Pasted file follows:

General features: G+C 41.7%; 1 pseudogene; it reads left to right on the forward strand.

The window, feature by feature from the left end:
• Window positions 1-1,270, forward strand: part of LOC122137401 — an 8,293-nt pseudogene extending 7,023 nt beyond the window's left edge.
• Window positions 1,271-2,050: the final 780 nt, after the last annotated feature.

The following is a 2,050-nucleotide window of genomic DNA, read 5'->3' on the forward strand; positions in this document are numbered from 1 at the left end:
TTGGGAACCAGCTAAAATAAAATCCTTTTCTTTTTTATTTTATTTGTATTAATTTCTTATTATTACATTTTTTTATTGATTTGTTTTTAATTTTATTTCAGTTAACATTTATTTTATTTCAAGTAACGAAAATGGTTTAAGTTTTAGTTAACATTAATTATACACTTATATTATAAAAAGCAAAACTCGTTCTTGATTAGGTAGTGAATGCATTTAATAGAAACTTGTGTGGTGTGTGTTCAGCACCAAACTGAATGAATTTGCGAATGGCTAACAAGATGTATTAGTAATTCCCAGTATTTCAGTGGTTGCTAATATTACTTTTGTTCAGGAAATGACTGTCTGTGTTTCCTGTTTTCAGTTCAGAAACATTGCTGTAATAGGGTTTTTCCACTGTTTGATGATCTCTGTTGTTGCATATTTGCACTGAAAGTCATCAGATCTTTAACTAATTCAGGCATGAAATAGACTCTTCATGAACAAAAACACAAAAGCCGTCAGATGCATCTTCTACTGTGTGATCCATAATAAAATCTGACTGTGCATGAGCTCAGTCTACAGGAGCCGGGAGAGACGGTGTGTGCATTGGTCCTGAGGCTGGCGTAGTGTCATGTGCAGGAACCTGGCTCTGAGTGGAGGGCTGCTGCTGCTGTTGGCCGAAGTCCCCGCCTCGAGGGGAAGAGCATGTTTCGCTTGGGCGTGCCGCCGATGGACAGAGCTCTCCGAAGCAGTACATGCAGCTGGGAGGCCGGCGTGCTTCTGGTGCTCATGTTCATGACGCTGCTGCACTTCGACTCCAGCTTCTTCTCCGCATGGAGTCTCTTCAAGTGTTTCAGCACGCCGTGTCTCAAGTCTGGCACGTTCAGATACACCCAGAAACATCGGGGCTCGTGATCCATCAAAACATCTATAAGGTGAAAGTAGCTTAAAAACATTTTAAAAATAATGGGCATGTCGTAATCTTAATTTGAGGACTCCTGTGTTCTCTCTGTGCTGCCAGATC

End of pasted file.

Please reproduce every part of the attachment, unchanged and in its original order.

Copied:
General features: G+C 41.7%; 1 pseudogene; it reads left to right on the forward strand.

The window, feature by feature from the left end:
• Window positions 1-1,270, forward strand: part of LOC122137401 — an 8,293-nt pseudogene extending 7,023 nt beyond the window's left edge.
• Window positions 1,271-2,050: the final 780 nt, after the last annotated feature.

The following is a 2,050-nucleotide window of genomic DNA, read 5'->3' on the forward strand; positions in this document are numbered from 1 at the left end:
TTGGGAACCAGCTAAAATAAAATCCTTTTCTTTTTTATTTTATTTGTATTAATTTCTTATTATTACATTTTTTTATTGATTTGTTTTTAATTTTATTTCAGTTAACATTTATTTTATTTCAAGTAACGAAAATGGTTTAAGTTTTAGTTAACATTAATTATACACTTATATTATAAAAAGCAAAACTCGTTCTTGATTAGGTAGTGAATGCATTTAATAGAAACTTGTGTGGTGTGTGTTCAGCACCAAACTGAATGAATTTGCGAATGGCTAACAAGATGTATTAGTAATTCCCAGTATTTCAGTGGTTGCTAATATTACTTTTGTTCAGGAAATGACTGTCTGTGTTTCCTGTTTTCAGTTCAGAAACATTGCTGTAATAGGGTTTTTCCACTGTTTGATGATCTCTGTTGTTGCATATTTGCACTGAAAGTCATCAGATCTTTAACTAATTCAGGCATGAAATAGACTCTTCATGAACAAAAACACAAAAGCCGTCAGATGCATCTTCTACTGTGTGATCCATAATAAAATCTGACTGTGCATGAGCTCAGTCTACAGGAGCCGGGAGAGACGGTGTGTGCATTGGTCCTGAGGCTGGCGTAGTGTCATGTGCAGGAACCTGGCTCTGAGTGGAGGGCTGCTGCTGCTGTTGGCCGAAGTCCCCGCCTCGAGGGGAAGAGCATGTTTCGCTTGGGCGTGCCGCCGATGGACAGAGCTCTCCGAAGCAGTACATGCAGCTGGGAGGCCGGCGTGCTTCTGGTGCTCATGTTCATGACGCTGCTGCACTTCGACTCCAGCTTCTTCTCCGCATGGAGTCTCTTCAAGTGTTTCAGCACGCCGTGTCTCAAGTCTGGCACGTTCAGATACACCCAGAAACATCGGGGCTCGTGATCCATCAAAACATCTATAAGGTGAAAGTAGCTTAAAAACATTTTAAAAATAATGGGCATGTCGTAATCTTAATTTGAGGACTCCTGTGTTCTCTCTGTGCTGCCAGATC